Coram Deo ~

Looking at contemporary culture from a Christian worldview

15 More Great Quotes from Generous Justice: How God’s Grace Makes Us Just by Tim Keller

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Generous Justice: How God’s Grace Makes Us Just by Tim Keller may be more relevant now than when it was first published in 2010, as our society (both believers and non-believers) is so deeply divided over the very definition of justice. You can read my review of the book here.
Here are 15 more great quotes from the book:

  • The most frequently cited Biblical motivation for doing justice is the grace of God in redemption.
  • If a person has grasped the meaning of God’s grace in his heart, he will do justice.
  • If he (believer) doesn’t care about the poor, it reveals that at best he doesn’t understand the grace he has experienced, and at worst he has not really encountered the saving mercy of God. Grace should make you just.
  • If you look down at the poor and stay aloof from their suffering, you have not really understood or experienced God’s grace.
  • When Christians who understand the gospel see a poor person, they realize they are looking into a mirror. Their hearts must go out to him or her without an ounce of superiority or indifference.

  • When justice for the poor is connected not to guilt but to grace and to the gospel, this “pushes the button” down deep in believers’ souls, and they begin to wake up.
  • God does not want us to merely give the poor perfunctory help, but to ponder long and hard about how to improve their entire situation.
  • If you are a Christian, and you refrain from committing adultery or using profanity or missing church, but you don’t do the hard work of thinking through how to do justice in every area of life—you are failing to live justly and righteously.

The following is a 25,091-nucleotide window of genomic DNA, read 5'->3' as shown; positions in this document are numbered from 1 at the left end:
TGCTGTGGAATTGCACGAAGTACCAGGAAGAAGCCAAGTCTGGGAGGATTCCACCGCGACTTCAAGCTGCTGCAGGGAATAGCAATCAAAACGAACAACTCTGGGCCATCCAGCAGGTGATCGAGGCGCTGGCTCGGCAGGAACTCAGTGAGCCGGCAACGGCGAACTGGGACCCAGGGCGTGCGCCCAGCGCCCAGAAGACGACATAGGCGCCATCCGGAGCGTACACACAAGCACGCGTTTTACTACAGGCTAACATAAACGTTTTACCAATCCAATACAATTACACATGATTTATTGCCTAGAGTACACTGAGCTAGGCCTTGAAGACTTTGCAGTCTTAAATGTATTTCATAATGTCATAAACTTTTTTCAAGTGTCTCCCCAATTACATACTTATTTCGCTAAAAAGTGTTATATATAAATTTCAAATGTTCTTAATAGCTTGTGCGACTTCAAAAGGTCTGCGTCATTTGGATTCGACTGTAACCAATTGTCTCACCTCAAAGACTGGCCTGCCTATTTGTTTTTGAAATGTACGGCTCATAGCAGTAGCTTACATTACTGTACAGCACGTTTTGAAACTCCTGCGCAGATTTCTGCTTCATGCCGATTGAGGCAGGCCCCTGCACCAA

• Racial prejudice is wrong because it is a denial of the very principle that all human beings are equally sinful and saved by only the grace of God.
  • Social reform moves beyond the relief of immediate needs and dependency and seeks to change the conditions and social structures that aggravate or cause that dependency.
  • Doing justice in poor communities includes direct relief, individual development, community development, racial reconciliation, and social reform.
  • Deeds of mercy and justice should be done out of love, not simply as a means to the end of evangelism. And yet there is no better way for Christians to lay a foundation for evangelism than by doing justice.
  • Doing justice necessitates a striking a series of balances. It means ministering in both word and deed, through the local church and as individual agents dispersed throughout the world. It means engaging in relief, and development, and reform.
  • When believers seek to do justice in the world, they often find it both necessary and desirable to work with others who do not share their faith.
  • In Jesus Christ God identified not only with the poor, but also with those who are denied justice.

Author: Bill Pence

I’m Bill Pence ~ married to my best friend for more than 40 years and a St. Louis Cardinals fan. Before retiring I served as a manager at a Fortune 50 company; I'm a graduate of Covenant Theological Seminary and in leadership at my local church. I enjoy speaking about calling, vocation and work. I am a life-long learner and have a passion to help people develop to their fullest potential and to utilize their strengths more fully. I am an INTJ on Myers-Briggs, 3 on the Enneagram, my top five Strengthsfinders themes are: Belief, Responsibility, Learner, Harmony and Achiever, and my two StandOut strengths roles are Creator and Equalizer. My favorite book is the Bible, with Romans my favorite book and 2 Corinthians 5:21 my favorite verse. Some of my other favorite books are Don’t Waste Your Life by John Piper, The Holiness of God by R.C. Sproul, The Prodigal Son (originally titled A Tale of Two Sons) by John MacArthur and Crazy Love by Francis Chan. I enjoy Christian hip-hop/rap music, with Lecrae, Trip Lee and Andy Mineo being some of favorite artists.

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